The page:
When does the giving of notice prevent a successful claim for constructive dismissal?
Thursday 19th June 2014
Constructive dismissal arose out of the Common Law in that following an employer's fundamental breach the employee was entitled to resign and claim constructive dismissal without giving notice.
The Employment Rights Act extended this principle to allow employees to claim constructive dismissal even when they work their notice period.
In a recent case of Cockram v Air Products plc a senior employee resigned and gave seven months notice despite only being contractually obliged to give three months.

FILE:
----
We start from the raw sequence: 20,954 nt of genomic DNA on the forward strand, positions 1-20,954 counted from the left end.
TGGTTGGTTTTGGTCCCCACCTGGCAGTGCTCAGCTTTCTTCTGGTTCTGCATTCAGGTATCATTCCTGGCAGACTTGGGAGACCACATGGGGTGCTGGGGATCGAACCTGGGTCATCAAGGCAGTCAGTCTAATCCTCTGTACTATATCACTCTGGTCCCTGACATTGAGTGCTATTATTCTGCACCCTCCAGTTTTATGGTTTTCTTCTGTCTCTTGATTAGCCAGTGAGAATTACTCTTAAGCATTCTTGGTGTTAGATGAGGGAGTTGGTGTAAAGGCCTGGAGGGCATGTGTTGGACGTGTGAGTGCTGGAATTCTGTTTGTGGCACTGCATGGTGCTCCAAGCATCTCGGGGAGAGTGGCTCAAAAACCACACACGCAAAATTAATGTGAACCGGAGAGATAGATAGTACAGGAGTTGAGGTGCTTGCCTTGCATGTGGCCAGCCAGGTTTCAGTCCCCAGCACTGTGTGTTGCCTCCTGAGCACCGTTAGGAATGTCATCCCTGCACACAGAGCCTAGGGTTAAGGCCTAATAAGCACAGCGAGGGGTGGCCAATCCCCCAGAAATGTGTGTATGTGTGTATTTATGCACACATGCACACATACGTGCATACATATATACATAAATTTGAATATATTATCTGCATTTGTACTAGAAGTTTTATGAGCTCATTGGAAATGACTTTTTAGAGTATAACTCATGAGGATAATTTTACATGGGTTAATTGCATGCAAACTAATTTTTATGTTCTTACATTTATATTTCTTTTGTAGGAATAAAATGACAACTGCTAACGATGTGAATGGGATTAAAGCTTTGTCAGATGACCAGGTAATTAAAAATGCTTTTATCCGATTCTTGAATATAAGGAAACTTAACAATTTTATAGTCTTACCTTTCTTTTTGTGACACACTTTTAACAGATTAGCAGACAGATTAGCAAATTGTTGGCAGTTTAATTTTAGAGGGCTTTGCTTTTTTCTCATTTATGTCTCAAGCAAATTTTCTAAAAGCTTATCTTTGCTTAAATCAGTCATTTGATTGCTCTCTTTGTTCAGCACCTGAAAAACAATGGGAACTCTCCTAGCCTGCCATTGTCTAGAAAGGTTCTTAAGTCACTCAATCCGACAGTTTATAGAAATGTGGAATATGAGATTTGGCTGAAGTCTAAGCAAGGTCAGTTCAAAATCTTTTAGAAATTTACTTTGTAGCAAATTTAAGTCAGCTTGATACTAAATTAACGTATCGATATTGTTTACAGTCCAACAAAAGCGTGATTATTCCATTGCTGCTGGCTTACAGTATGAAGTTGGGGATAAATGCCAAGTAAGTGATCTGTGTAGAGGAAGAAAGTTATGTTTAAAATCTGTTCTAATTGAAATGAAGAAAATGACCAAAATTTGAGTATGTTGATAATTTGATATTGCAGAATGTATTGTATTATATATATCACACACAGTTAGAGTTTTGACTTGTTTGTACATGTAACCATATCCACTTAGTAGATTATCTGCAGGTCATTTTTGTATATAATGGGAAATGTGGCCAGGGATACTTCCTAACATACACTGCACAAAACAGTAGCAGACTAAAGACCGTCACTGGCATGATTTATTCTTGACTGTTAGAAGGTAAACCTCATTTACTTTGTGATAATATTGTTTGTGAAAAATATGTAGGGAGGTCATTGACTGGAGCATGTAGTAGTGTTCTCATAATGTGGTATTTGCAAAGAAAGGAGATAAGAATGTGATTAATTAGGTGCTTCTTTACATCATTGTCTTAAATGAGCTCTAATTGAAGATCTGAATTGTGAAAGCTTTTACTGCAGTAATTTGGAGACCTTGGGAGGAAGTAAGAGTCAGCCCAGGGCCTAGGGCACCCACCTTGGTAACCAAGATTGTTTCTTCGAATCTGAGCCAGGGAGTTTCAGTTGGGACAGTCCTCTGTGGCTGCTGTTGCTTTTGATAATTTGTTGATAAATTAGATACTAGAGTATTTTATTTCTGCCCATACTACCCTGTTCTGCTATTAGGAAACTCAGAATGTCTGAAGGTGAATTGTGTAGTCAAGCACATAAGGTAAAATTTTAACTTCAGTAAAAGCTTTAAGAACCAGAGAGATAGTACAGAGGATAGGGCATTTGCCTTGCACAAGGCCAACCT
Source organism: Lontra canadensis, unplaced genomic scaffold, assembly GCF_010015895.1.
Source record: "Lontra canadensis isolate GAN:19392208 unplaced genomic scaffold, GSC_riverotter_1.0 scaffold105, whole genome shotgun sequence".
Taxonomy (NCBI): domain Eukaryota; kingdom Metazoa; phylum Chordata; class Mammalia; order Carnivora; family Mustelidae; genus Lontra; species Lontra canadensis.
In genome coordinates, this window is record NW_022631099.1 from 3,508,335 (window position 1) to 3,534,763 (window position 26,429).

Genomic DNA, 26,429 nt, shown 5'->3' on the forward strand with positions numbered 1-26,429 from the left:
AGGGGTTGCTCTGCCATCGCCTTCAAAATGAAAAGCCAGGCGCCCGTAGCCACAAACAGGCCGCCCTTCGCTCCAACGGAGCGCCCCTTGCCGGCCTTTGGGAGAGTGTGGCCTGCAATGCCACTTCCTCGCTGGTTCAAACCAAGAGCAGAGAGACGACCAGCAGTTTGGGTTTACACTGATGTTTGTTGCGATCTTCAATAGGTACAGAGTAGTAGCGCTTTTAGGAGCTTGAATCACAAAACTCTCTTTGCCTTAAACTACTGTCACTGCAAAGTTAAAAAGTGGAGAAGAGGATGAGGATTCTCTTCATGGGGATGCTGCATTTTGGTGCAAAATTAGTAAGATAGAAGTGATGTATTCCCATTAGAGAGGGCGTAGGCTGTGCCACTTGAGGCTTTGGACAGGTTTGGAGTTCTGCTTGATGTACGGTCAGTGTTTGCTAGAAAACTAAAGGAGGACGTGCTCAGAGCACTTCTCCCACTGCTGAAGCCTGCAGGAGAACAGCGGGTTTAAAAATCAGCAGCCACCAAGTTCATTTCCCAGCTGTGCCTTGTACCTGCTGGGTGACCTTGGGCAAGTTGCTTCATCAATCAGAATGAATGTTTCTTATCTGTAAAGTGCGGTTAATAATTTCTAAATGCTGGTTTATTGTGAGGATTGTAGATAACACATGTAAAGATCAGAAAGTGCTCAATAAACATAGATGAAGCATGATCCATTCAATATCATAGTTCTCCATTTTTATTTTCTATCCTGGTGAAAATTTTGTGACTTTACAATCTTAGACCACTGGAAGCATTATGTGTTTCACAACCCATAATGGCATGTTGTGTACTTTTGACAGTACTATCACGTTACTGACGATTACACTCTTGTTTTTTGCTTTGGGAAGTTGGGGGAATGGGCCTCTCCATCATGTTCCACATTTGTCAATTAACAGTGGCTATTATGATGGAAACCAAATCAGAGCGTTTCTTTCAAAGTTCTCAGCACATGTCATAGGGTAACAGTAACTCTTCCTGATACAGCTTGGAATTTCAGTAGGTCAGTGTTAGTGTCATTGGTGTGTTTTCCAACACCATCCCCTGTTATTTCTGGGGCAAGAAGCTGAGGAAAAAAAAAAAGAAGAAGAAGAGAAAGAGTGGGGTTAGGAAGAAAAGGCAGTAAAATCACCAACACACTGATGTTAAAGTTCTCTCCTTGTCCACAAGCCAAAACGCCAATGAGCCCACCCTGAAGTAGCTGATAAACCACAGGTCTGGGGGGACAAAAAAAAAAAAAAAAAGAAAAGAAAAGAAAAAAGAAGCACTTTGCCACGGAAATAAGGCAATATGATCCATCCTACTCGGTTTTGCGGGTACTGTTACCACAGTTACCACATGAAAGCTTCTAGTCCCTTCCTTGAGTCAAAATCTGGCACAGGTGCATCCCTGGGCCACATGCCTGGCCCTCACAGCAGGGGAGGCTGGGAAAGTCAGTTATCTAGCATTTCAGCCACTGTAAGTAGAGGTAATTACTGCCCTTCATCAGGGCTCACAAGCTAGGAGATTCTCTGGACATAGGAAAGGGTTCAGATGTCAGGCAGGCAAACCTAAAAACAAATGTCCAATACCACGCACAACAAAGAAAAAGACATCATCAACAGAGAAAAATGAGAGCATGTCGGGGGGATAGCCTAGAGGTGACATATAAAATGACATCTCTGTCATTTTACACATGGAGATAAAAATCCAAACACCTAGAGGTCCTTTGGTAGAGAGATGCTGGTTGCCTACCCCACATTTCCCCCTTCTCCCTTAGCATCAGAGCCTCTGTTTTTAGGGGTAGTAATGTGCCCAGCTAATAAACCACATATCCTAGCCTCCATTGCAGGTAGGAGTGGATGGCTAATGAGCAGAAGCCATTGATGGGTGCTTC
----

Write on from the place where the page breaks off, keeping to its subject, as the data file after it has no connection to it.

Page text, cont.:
The Employment Tribunal struck out the claim and the EAT agreed. It was said that it will always be fact sensitive as to what amounts to affirmation of the contract preventing a successful claim for constructive dismissal but the main arguments for affirmation ion this case were the length of the notice given and the fact it was deemed he had given the long notice for his own financial reasons (to continue receiving salary).
The EAT rejected the employees argument that the Employment Rights Act, by extending the principle of constructive dismissal to situations where notice is given, did not mean that post termination affirmation of the contract was not possible. Affirmation of the contract, at any point, will be possible but will be fact dependent.
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